Skywatch Line for Friday, June 14 through Sunday, June 16, 2019

This is Dudley Observatory’s Skywatch Line for Friday, June 14 through Sunday, June 16, written by Sam Salem.

On Friday, Sun rises at 5:17am and sets at 8:36pm; the waxing gibbous Moon rises at 5:51pm and sets at 3:38am. On Saturday night, the bright Moon forms a triangle with Jupiter, to its lower left, and Antares, to its lower right. On Sunday evening, the nearly full Moon and Jupiter rise together side-by-side in the southeast at sunset. The two objects will be a little more than four degrees apart, offering a fine naked-eye sight early in the evening. Full Moon occurs on Monday at 4:31am.

Three planets emerge as evening twilight begins to fade. Mercury, in constellation Gemini, lies low in the west-northwest and gradually approaching Mars. On Sunday evening, Mercury lies 1 degree lower right of Mars. Use binoculars to watch the gap between the two planets noticeably shrink from night to night. This week Mercury fades by almost half, from magnitude –0.6 to –0.1. However, Mercury is much brighter than magnitude 1.8 Mars. Don’t confuse Mercury with Procyon, some 25 degrees to its left, or Capella, about the same distance to its right. Jupiter, gleaming at magnitude –2.6, rises in the southeast a little before sunset and culminates roughly around 12:30am. Saturn, at magnitude 0.2, rises a little before 10:30pm. It reaches the meridian around 2:30am. Venus, at magnitude –3.8, is very slowly losing altitude as its current apparition winds down. Venus clears the east-northeast horizon less than one hour before sunrise.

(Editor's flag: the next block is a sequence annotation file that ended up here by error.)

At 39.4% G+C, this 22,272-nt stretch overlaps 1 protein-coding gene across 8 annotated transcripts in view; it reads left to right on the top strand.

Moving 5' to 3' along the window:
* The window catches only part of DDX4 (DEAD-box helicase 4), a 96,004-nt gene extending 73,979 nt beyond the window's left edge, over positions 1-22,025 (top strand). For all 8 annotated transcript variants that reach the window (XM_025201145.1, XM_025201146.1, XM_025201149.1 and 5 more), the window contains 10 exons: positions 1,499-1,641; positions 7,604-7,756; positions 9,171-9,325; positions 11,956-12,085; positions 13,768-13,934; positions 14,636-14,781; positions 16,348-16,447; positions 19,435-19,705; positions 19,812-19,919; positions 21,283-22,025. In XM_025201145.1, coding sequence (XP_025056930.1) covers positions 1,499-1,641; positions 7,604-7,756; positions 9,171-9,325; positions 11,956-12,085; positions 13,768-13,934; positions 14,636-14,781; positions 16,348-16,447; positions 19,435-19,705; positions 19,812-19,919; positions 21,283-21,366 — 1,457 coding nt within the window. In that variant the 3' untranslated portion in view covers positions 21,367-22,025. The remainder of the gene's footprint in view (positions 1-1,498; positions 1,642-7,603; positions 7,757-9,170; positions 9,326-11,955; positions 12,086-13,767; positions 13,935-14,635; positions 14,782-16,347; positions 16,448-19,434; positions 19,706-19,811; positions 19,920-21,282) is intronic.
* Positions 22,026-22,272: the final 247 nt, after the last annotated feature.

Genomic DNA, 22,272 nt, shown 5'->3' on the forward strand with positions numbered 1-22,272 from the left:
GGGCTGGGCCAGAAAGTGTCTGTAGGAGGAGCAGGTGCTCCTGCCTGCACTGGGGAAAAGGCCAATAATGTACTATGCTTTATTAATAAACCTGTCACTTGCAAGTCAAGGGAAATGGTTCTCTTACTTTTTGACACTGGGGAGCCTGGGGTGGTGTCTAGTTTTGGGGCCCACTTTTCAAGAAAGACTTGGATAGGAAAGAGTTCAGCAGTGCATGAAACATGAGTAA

Jupiter and Saturn’s moons are good telescopic targets this moonlit weekend. Jupiter is at its brightest and closest to the Earth for the year. Swing your telescope to the giant planet’s way. Though it rises around sunset, it still takes time to climb high enough for a good view. Come the end of the month, Jupiter stands 20 degrees high before twilight ends. Try to observe Jupiter every clear night, the better to catch nights of calm and steady seeing when the planet sits rock-steady and sharp. When the air calms and seeing conditions allow, you can make out the prominent North and South Equatorial Belts. Jupiter’s iconic Great Red Spot (GRS) has been shrinking over the past several decades and currently spans about 1.3 Earths. But it remains colorful and easy to see at 100 times magnification and higher in good seeing conditions.

The moons of Saturn are all fainter than Jupiter’s moons but some are within range of small to moderate-sized telescopes. Titan shines gamely at magnitude 8.4, and is usually the brightest point of light near Saturn. With an 8-inch scope, you might see as many as four additional satellites, including Rhea (magnitude 9.7), Tethys (10.3), Dione (10.4) and, under the right conditions, Enceladus (11.8). At last count, Saturn has 62 satellites ranging in size from 5,149, Titan, down to jagged moonlets smaller than Mount Everest.

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